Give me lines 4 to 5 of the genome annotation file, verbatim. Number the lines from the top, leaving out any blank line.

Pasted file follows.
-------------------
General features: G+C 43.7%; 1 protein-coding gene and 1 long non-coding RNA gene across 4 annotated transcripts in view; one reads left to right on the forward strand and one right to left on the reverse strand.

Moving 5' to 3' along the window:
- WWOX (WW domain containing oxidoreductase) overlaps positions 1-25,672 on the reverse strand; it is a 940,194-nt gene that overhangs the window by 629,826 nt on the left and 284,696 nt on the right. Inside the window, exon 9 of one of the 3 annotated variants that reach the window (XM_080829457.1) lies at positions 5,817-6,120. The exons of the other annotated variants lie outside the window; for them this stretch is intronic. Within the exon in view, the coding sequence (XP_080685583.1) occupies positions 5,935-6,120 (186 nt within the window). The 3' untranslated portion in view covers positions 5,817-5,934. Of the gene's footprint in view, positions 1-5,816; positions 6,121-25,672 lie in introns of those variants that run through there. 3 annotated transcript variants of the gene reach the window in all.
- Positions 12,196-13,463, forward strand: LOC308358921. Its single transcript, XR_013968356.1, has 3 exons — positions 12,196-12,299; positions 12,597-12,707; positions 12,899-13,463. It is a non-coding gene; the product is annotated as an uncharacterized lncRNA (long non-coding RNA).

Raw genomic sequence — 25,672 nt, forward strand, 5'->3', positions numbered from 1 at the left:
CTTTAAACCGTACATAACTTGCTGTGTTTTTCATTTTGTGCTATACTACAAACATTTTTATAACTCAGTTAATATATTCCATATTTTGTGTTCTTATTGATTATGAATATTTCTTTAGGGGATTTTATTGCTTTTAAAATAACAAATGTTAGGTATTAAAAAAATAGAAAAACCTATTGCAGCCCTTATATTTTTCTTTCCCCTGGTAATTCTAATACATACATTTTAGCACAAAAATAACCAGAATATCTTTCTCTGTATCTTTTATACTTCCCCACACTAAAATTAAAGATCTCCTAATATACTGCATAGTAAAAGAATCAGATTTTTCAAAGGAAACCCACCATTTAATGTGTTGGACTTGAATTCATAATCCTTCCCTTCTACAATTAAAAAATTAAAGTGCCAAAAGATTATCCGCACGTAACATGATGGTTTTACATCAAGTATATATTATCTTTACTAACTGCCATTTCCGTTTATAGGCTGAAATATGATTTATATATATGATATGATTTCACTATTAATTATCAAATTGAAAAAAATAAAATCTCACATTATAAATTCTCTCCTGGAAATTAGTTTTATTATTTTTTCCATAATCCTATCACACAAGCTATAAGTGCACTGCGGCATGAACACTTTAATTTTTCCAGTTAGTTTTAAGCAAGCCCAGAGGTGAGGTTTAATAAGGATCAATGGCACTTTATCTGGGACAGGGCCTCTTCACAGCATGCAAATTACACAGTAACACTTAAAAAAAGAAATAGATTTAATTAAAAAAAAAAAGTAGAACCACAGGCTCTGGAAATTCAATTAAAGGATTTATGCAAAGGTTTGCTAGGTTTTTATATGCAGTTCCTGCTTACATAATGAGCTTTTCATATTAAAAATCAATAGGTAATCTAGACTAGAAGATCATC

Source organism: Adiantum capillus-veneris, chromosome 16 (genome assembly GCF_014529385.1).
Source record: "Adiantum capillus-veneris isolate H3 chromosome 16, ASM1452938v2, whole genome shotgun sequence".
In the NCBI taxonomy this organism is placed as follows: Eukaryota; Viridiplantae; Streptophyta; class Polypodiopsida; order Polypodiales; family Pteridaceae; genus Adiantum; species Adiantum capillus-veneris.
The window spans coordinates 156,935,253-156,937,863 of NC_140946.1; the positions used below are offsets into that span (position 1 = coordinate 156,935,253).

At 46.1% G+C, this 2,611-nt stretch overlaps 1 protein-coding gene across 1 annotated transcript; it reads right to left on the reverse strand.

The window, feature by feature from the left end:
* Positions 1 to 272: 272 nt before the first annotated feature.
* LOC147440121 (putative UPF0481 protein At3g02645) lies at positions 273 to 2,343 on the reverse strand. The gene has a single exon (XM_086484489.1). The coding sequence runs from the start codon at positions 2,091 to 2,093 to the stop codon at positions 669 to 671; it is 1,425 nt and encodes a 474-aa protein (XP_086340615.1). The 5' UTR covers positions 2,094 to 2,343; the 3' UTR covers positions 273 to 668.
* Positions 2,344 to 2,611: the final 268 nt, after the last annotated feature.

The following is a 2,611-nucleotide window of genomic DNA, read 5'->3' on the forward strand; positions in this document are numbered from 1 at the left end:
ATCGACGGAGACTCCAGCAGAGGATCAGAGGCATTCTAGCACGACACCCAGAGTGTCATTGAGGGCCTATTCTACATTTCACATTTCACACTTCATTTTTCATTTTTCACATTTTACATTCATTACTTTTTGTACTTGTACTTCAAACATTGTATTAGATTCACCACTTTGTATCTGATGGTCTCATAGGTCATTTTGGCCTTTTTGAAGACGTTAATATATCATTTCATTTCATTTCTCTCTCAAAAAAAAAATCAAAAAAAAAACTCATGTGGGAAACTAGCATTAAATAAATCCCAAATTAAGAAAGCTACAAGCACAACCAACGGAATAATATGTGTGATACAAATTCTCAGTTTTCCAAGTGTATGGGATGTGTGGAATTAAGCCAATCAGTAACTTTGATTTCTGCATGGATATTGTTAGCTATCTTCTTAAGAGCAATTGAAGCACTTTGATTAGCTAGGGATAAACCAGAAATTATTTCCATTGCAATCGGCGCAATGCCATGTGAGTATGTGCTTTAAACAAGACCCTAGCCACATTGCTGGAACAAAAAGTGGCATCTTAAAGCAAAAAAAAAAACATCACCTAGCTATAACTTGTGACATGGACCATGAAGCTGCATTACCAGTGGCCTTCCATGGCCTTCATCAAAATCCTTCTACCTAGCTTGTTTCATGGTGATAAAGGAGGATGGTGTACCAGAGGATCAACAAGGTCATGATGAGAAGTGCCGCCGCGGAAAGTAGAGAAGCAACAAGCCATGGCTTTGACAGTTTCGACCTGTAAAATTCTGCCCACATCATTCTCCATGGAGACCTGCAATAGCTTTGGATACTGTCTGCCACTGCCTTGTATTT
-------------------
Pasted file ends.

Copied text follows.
- Positions 12,196-13,463, forward strand: LOC308358921. Its single transcript, XR_013968356.1, has 3 exons — positions 12,196-12,299; positions 12,597-12,707; positions 12,899-13,463. It is a non-coding gene; the product is annotated as an uncharacterized lncRNA (long non-coding RNA).

Raw genomic sequence — 25,672 nt, forward strand, 5'->3', positions numbered from 1 at the left: